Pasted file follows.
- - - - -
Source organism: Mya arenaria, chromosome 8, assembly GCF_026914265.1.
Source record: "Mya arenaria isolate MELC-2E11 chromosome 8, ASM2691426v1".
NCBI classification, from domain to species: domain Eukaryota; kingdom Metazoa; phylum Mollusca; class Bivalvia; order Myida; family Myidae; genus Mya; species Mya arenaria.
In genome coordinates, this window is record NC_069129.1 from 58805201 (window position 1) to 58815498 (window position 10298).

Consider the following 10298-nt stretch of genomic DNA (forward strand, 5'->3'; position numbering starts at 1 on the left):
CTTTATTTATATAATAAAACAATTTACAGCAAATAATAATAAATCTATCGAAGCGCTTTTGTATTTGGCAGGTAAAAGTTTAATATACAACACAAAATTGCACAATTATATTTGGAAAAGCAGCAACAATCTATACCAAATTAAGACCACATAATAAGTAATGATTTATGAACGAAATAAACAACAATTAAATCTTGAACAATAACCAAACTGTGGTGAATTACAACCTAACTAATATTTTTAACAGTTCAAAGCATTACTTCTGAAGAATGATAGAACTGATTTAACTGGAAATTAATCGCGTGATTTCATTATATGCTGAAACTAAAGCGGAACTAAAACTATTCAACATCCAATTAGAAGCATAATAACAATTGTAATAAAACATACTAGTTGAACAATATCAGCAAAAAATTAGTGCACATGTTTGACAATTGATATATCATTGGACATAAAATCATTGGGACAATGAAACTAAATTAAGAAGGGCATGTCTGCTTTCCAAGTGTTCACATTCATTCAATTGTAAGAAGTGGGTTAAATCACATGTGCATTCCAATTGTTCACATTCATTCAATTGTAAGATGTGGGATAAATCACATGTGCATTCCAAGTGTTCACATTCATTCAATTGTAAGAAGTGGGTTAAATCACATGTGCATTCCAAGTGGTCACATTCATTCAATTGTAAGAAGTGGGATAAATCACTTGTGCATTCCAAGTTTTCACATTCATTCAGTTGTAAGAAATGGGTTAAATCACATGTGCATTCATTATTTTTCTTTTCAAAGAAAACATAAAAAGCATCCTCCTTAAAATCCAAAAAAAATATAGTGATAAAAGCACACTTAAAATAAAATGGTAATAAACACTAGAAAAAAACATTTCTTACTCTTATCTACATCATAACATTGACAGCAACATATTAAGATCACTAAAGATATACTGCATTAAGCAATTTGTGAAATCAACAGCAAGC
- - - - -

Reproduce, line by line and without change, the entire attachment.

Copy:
Source organism: Mya arenaria, chromosome 8, assembly GCF_026914265.1.
Source record: "Mya arenaria isolate MELC-2E11 chromosome 8, ASM2691426v1".
NCBI classification, from domain to species: domain Eukaryota; kingdom Metazoa; phylum Mollusca; class Bivalvia; order Myida; family Myidae; genus Mya; species Mya arenaria.
In genome coordinates, this window is record NC_069129.1 from 58805201 (window position 1) to 58815498 (window position 10298).

Consider the following 10298-nt stretch of genomic DNA (forward strand, 5'->3'; position numbering starts at 1 on the left):
CTTTATTTATATAATAAAACAATTTACAGCAAATAATAATAAATCTATCGAAGCGCTTTTGTATTTGGCAGGTAAAAGTTTAATATACAACACAAAATTGCACAATTATATTTGGAAAAGCAGCAACAATCTATACCAAATTAAGACCACATAATAAGTAATGATTTATGAACGAAATAAACAACAATTAAATCTTGAACAATAACCAAACTGTGGTGAATTACAACCTAACTAATATTTTTAACAGTTCAAAGCATTACTTCTGAAGAATGATAGAACTGATTTAACTGGAAATTAATCGCGTGATTTCATTATATGCTGAAACTAAAGCGGAACTAAAACTATTCAACATCCAATTAGAAGCATAATAACAATTGTAATAAAACATACTAGTTGAACAATATCAGCAAAAAATTAGTGCACATGTTTGACAATTGATATATCATTGGACATAAAATCATTGGGACAATGAAACTAAATTAAGAAGGGCATGTCTGCTTTCCAAGTGTTCACATTCATTCAATTGTAAGAAGTGGGTTAAATCACATGTGCATTCCAATTGTTCACATTCATTCAATTGTAAGATGTGGGATAAATCACATGTGCATTCCAAGTGTTCACATTCATTCAATTGTAAGAAGTGGGTTAAATCACATGTGCATTCCAAGTGGTCACATTCATTCAATTGTAAGAAGTGGGATAAATCACTTGTGCATTCCAAGTTTTCACATTCATTCAGTTGTAAGAAATGGGTTAAATCACATGTGCATTCATTATTTTTCTTTTCAAAGAAAACATAAAAAGCATCCTCCTTAAAATCCAAAAAAAATATAGTGATAAAAGCACACTTAAAATAAAATGGTAATAAACACTAGAAAAAAACATTTCTTACTCTTATCTACATCATAACATTGACAGCAACATATTAAGATCACTAAAGATATACTGCATTAAGCAATTTGTGAAATCAACAGCAAGC